Image result for the desert

A plane crashes in the desert. No one is hurt, but they cannot stay by the plane. They need to be rescued and to stay alive. The plane has a lot of items but they can only select FIVE:

first aid kit // matches // rope // knife // compass // cigarettes // blankets // barrel of water // flare gun // torch (flashlight) // magnifying glass // Beatles CD // dried food // make-up set // Angry Birds game // air rifle // sun cream (sun block) // English grammar book

Image result for flare gun
Image result for first aid kit
Image result for beatles CD

Factors to consider: food, drink, heat, cold, attracting attention, wildlife

Class put into teams and each team must choose their five items. After, they must compare their selection with the other team(s) and argue their reasons. Here we can practice negotiation language:

I see your point, however I disagree because …

That’s interesting, however …

I respectfully disagree

I’m not sure about that

I don’t feel that is entirely right …

Class interact and practice agreeing, disagreeing and making convincing arguments.

Friends

Here I show five pictures of men or women. Students, just by appearance, have to guess the personality and occupation of my friends.

Image result for business man headshot
Image result for DJheadshot
Image result for angry bouncer
Related image
Image result for crazy man

This is a good way to teach new adjectives and jobs … and, in case you’re wondering, their jobs are: unemployed (looking for a job so is sending out CVs) // DJ // Actor // self-employed plumber and … doctor (photo taken on holiday).

Adult Class, level 3: A diva … moi ?

26th November 2019. AEF 3 Listening Part 2 & Units 5 & 6 review (p.63)

Tonight, the lesson is heavy on listening and review. I try to get as much student-talking time as possible, so I’m got some ideas up my sleeve to, hopefully, lighten and brighten the class.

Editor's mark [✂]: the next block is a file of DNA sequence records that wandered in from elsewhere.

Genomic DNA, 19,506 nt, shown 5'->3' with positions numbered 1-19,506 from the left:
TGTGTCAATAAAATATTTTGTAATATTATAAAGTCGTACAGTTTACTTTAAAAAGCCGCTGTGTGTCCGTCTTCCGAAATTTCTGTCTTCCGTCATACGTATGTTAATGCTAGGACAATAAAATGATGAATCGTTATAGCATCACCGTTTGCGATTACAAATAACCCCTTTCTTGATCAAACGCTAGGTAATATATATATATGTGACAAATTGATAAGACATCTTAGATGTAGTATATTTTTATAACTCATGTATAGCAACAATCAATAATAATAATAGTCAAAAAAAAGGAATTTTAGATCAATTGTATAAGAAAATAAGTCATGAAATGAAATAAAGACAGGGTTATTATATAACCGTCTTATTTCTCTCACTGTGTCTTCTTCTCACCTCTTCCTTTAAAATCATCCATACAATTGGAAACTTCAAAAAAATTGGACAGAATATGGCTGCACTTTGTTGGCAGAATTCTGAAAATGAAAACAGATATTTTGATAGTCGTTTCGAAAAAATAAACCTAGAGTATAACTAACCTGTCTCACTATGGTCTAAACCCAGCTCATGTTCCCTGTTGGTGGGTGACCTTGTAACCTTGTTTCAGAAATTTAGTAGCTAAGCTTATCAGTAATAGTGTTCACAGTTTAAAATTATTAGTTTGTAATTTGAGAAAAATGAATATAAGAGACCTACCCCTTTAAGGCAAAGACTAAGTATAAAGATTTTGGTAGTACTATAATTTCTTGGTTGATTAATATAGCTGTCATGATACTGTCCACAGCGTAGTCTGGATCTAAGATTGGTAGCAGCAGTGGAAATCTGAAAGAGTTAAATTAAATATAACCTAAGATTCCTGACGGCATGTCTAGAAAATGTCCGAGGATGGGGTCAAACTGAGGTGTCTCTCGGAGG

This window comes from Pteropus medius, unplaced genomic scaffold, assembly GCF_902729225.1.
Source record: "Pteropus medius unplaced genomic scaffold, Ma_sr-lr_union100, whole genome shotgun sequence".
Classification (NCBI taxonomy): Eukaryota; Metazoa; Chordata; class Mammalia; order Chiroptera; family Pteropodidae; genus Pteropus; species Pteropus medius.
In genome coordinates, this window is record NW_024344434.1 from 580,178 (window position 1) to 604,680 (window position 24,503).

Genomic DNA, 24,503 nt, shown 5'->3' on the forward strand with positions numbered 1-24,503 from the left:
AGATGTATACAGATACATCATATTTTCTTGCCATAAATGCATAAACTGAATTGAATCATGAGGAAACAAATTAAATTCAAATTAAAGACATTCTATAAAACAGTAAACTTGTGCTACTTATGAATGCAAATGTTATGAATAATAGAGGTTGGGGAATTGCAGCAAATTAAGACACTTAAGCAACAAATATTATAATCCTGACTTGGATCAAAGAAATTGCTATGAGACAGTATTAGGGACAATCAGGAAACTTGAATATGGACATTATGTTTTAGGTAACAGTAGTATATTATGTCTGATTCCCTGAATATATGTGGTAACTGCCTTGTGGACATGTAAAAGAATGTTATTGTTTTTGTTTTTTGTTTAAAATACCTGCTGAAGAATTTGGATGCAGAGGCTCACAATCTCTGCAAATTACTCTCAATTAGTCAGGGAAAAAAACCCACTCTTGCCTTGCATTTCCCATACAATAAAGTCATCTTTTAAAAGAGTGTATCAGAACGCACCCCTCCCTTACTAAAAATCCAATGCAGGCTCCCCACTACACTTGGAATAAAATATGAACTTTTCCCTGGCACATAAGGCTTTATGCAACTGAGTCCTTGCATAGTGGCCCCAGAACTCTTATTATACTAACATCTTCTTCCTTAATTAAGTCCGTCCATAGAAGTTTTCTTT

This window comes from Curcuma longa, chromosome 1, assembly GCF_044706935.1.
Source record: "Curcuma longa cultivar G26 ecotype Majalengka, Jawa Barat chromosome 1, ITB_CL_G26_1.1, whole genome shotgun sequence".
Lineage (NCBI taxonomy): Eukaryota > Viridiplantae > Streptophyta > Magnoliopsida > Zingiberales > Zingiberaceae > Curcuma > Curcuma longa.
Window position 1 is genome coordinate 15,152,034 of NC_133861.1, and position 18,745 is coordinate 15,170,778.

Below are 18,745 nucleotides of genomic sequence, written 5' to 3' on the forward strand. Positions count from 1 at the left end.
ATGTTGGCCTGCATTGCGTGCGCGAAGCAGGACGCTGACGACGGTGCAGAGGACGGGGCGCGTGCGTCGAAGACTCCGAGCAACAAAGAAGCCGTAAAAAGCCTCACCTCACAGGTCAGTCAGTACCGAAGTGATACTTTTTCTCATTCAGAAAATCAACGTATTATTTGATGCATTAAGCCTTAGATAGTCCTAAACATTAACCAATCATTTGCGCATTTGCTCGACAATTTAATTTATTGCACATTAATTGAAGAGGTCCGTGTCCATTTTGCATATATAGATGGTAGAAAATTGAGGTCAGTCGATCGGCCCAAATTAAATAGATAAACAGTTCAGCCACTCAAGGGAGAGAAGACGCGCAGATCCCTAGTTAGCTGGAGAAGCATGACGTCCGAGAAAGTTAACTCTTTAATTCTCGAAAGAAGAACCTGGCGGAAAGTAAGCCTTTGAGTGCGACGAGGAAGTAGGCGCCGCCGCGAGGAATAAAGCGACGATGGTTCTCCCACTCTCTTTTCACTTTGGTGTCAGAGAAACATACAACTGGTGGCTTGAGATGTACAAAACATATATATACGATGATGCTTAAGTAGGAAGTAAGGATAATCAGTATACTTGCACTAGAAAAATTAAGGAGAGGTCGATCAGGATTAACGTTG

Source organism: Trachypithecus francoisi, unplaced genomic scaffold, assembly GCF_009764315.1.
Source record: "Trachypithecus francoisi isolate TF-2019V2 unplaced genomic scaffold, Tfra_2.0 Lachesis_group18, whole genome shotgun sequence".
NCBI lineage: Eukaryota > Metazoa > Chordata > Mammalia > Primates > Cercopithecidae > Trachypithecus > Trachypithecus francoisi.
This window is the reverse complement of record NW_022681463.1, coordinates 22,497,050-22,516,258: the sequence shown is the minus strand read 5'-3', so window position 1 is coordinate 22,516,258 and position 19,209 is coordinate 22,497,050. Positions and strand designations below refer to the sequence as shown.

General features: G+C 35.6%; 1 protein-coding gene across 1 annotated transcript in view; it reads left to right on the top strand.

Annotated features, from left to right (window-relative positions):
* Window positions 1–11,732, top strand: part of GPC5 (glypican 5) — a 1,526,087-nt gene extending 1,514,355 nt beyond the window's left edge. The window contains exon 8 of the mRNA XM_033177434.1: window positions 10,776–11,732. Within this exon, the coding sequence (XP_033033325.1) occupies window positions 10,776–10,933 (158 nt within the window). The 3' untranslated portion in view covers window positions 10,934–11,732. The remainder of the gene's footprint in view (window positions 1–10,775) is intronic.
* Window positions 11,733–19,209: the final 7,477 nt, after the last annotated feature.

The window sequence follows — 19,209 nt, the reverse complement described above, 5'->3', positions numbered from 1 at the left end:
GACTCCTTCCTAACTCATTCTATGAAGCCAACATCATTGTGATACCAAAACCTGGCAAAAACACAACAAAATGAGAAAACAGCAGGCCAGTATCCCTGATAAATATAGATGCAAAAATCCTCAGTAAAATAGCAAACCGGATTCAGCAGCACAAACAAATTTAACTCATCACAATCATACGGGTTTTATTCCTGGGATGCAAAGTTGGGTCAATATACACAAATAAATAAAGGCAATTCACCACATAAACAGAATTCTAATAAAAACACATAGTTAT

The topic is celebrity interviews, especially interviewing famous people who may be:

arrogant // self-obsessed // pretentious // obnoxious // full of themselves

Which of those words would, in your opinion, apply to these people:

Use opinion phrases (In my opinion, For me, He seems to be, I get the impression she is …)

Image result for arrogant lawyer
a lawyer
Image result for ronaldo celebration
Ronaldo celebrates a goal … but is this too much ?
Image result for obnoxious bieber
Image result for prince philip quotes
and The Queen’s husband, Prince Philip.

A celebrity is anyone famous, but most often it’s an actor, musician, TV personality or just a regular person who has made the news (had a story about them in the newspaper, online media etc). Sometimes they can be arrogant or full of themselves in interviews. However, occasionally the interviewer may upset the star. What do you think is happening here [start at 04:23] in this Robert Downey Jr interview:

https://www.youtube.com/watch?v=dUX-CCmQeOk

Now we have the same interviewer with film director Quentin Tarantino:

https://www.youtube.com/watch?v=DTE8FPgHeE4

Image result for im shutting your butt down
Quentin Tarantino

So now the class are prepared for the book work.

I have an assortment of activities for the speaking.

First up – small talk